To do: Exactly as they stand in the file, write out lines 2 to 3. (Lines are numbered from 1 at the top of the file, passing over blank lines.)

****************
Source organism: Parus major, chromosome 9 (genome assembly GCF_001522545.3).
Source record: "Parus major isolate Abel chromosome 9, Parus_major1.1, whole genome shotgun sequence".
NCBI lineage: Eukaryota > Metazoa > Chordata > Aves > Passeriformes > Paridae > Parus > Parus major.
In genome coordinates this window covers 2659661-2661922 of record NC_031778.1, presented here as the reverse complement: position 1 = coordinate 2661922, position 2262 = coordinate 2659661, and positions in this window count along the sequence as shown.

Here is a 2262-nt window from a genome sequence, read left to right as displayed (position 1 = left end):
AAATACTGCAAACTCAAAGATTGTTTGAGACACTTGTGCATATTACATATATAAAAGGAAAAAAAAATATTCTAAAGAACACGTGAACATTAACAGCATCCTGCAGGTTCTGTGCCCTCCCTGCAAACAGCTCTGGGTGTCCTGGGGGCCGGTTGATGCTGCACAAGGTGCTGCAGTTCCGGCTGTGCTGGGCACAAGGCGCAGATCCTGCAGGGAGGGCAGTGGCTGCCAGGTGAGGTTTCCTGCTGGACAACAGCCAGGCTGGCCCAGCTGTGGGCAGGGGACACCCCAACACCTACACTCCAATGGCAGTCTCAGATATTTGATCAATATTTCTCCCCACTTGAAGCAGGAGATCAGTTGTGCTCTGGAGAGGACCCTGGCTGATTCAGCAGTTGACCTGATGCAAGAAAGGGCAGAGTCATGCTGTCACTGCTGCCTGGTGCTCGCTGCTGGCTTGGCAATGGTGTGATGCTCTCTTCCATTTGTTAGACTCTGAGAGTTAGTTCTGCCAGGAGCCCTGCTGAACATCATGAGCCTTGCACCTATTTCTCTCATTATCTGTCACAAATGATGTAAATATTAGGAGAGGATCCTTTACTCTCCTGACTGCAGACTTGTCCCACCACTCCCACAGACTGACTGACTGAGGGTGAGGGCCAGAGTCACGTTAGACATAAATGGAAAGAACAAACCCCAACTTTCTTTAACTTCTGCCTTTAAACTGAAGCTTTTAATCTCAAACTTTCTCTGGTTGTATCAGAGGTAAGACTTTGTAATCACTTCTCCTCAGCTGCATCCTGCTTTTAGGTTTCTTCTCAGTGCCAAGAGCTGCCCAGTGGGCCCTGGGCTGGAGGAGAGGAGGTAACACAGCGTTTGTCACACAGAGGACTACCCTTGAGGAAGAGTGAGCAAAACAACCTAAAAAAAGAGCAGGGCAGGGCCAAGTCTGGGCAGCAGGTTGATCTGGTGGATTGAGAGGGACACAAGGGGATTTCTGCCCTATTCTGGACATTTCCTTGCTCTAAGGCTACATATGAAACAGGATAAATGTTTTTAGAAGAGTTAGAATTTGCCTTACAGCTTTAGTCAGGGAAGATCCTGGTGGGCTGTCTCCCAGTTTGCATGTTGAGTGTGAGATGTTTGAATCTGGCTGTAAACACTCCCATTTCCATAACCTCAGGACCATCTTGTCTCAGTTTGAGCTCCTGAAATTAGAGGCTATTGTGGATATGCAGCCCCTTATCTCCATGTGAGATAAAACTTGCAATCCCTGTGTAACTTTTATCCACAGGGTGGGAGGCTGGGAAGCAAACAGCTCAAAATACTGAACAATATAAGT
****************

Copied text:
Source record: "Parus major isolate Abel chromosome 9, Parus_major1.1, whole genome shotgun sequence".
NCBI lineage: Eukaryota > Metazoa > Chordata > Aves > Passeriformes > Paridae > Parus > Parus major.